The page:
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The Bootleg Files: Inside Magoo

BOOTLEG FILES 738: “Inside Magoo” (1960 public service film for the American Cancer Society featuring Mister Magoo).

LAST SEEN: On YouTube.

AMERICAN HOME VIDEO: Not to my knowledge.

REASON FOR BOOTLEG STATUS: The status of the copyright is uncertain.

CHANCES OF SEEING A COMMERCIAL DVD RELEASE: Either in a Mister Magoo anthology or in a collection of classic public service films.

Public service films run the risk of either being too solemn and preachy or trying too hard to sell their message in an emotional manner. Health-related public service films are particularly problematic, as the sponsoring organizations don’t want to scare the audience but also don’t want to trivialize diseases with inappropriate humor.
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The Ten Worst Bugs Bunny Cartoons of All Time

This year marks the 80th anniversary of the arrival of Bugs Bunny on the big screen. And while Cinema Crazed has already celebrated the 10 best Bugs Bunny cartoons of all time, this admittedly subjective article goes in the opposite direction to consider the 10 worst cartoons from the iconic character’s output.

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Alvin and the Chipmunks: The Unlikeliest Stars

Created for a one-shot novelty tune, Alvin and the Chipmunks morphed into a show business sensation that spanned top-selling records, a classic TV show and a string of movies. On this episode of “The Online Movie Show,” we trace the rise of these unlikely pop culture icons with Mark Arnold, author of “Aaaaalllviiinnn!: The Story of Ross Bagdasarian, Sr., Liberty Records, Format Films and The Alvin Show,” published by BearManor Media.

The episode can be heard here.

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The Bootleg Files: Alice the Fire Fighter

BOOTLEG FILES 657: “Alice the Fire Fighter” (1926 animated short by Walt Disney).

LAST SEEN: On several online video sites.

AMERICAN HOME VIDEO: On public domain labels.

REASON FOR BOOTLEG STATUS: A lapsed copyright opens it up to endless duping.

CHANCES OF SEEING A COMMERCIAL DVD RELEASE: Although it has been restored, it is stuck in public domain hell.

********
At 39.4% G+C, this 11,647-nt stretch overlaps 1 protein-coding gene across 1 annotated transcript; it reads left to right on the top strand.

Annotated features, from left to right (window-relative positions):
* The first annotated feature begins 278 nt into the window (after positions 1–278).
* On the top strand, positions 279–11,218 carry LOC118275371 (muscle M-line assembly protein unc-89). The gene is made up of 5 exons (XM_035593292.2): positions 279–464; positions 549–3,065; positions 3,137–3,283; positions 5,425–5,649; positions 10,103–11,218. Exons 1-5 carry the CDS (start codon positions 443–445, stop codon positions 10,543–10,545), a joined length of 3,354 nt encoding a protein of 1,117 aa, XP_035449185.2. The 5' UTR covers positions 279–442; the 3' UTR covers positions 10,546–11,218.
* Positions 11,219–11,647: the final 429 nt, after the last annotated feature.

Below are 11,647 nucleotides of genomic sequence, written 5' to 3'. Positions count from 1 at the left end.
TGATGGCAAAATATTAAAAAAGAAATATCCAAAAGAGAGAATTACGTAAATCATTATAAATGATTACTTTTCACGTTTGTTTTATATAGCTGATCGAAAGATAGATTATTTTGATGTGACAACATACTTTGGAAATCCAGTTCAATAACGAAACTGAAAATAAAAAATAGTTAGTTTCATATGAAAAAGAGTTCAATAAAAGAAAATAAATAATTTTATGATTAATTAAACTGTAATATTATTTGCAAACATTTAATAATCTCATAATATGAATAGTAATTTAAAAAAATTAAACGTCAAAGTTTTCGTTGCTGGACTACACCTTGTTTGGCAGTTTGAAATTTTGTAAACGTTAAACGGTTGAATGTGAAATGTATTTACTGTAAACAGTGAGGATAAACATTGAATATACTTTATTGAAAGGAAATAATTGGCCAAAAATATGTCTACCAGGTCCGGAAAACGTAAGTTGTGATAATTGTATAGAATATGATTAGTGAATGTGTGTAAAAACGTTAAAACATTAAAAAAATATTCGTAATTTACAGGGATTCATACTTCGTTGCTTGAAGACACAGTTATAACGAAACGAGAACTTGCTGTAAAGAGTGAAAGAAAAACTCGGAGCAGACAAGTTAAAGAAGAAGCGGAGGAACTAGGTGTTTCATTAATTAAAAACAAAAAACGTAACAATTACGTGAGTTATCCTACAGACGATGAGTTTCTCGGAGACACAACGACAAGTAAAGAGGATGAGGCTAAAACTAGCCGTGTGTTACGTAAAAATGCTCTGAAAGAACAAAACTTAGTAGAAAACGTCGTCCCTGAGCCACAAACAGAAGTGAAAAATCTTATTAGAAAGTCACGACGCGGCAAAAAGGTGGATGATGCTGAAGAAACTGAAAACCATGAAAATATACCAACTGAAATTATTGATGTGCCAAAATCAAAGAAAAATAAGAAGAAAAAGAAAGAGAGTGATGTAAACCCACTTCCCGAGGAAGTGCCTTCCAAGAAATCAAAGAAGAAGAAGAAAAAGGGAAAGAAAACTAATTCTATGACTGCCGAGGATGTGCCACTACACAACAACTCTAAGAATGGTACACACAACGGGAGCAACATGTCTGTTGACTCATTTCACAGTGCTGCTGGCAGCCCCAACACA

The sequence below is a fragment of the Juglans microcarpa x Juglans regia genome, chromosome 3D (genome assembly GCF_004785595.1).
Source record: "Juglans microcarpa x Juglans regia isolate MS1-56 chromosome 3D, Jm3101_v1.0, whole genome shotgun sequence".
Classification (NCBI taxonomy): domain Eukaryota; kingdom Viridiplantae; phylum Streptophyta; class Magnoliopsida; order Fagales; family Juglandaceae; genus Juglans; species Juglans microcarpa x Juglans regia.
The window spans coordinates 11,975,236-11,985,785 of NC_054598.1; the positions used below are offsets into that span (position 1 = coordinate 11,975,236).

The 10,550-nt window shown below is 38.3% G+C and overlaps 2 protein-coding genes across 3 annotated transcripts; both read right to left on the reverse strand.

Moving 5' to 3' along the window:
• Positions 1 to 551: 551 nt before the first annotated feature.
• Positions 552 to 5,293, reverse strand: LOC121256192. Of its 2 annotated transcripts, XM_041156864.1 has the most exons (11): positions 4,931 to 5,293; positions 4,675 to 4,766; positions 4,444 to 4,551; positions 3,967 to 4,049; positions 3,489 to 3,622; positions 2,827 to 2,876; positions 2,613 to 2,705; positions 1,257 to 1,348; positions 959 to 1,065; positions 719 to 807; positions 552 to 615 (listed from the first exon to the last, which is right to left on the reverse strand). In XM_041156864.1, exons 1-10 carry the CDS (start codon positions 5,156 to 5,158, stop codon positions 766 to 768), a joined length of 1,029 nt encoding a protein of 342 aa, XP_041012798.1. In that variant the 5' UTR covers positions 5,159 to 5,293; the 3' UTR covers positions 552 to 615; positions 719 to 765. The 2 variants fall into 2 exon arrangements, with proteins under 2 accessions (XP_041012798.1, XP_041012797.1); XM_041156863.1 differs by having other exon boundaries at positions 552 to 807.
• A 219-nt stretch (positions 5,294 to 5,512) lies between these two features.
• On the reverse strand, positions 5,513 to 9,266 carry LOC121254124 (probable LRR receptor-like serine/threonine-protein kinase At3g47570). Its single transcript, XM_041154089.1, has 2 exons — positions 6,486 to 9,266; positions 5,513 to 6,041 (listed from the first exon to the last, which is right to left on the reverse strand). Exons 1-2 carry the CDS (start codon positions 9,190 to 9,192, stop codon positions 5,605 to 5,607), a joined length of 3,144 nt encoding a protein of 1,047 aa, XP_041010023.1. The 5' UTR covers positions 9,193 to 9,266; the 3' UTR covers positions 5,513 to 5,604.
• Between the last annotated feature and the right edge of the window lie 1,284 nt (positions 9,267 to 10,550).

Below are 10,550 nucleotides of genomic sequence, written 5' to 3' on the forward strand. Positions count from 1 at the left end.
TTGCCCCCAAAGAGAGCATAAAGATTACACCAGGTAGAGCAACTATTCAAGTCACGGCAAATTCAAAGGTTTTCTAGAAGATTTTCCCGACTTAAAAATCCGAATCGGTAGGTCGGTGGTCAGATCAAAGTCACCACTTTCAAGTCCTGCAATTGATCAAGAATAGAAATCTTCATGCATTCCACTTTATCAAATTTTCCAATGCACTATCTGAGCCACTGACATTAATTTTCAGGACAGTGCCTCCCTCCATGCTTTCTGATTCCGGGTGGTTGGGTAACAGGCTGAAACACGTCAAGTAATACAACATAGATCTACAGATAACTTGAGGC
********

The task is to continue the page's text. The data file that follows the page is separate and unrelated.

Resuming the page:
In 1924, an aspiring animator from Kansas City named Walt Disney caught his first big break when he signed with the independent Winkler Pictures to create a series of short films that combined animation with live action. Disney came up with the concept of a having a then-contemporary riff on “Alice in Wonderland,” with a live action little girl interacting with comic cartoon characters. This series became known as the Alice Comedies, and 57 one-reelers were created over the next three years.
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The Bootleg Files: Laverne & Shirley in the Army

BOOTLEG FILES 627: “Laverne & Shirley in the Army” (1981-82 animated series).

LAST SEEN: On YouTube.

AMERICAN HOME VIDEO: None.

REASON FOR BOOTLEG STATUS: Never re-released after its initial broadcast.

CHANCES OF SEEING A COMMERCIAL DVD RELEASE: Oh, I hope not.

In concept, making an animated series based on “Laverne & Shirley” made perfect sense because the beloved sitcom was the most cartoonish program in the 1970s prime-time schedule. With its propensity for slapstick comedy and a line-up of over-the-top characters, “Laverne & Shirley” was a living cartoon.
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The Bootleg Files: Angel Puss

BOOTLEG FILES 609: “Angel Puss” (1944 Looney Tunes cartoon directed by Chuck Jones).

LAST SEEN: The cartoon can be found on DailyMotion.com and Vimeo.

AMERICAN HOME VIDEO: None.

REASON FOR BOOTLEG STATUS: It has been removed from all commercial channels.

CHANCES OF SEEING A COMMERCIAL DVD RELEASE: Unlikely.

When you think of family-friendly entertainment, it is not likely that you would consider productions full of attempted murder, emotional torture and racial intolerance. Back in 1944, the cartoon “Angel Puss” incorporated those unfortunate elements into its story – and even in that distant era, its excessive unpleasantness created controversy.

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